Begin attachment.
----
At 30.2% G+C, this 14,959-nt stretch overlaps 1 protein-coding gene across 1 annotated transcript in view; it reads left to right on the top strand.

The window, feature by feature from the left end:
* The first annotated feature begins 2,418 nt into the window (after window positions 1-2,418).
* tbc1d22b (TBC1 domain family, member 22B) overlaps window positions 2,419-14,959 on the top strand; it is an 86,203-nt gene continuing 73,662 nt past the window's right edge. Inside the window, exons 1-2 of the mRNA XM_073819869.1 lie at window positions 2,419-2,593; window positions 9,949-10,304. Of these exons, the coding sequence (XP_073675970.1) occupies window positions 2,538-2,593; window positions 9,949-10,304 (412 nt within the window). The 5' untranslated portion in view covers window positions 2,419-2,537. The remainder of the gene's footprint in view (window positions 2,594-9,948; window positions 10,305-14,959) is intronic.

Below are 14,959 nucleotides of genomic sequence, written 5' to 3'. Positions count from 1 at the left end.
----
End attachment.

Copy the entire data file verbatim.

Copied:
At 30.2% G+C, this 14,959-nt stretch overlaps 1 protein-coding gene across 1 annotated transcript in view; it reads left to right on the top strand.

The window, feature by feature from the left end:
* The first annotated feature begins 2,418 nt into the window (after window positions 1-2,418).
* tbc1d22b (TBC1 domain family, member 22B) overlaps window positions 2,419-14,959 on the top strand; it is an 86,203-nt gene continuing 73,662 nt past the window's right edge. Inside the window, exons 1-2 of the mRNA XM_073819869.1 lie at window positions 2,419-2,593; window positions 9,949-10,304. Of these exons, the coding sequence (XP_073675970.1) occupies window positions 2,538-2,593; window positions 9,949-10,304 (412 nt within the window). The 5' untranslated portion in view covers window positions 2,419-2,537. The remainder of the gene's footprint in view (window positions 2,594-9,948; window positions 10,305-14,959) is intronic.

Below are 14,959 nucleotides of genomic sequence, written 5' to 3'. Positions count from 1 at the left end.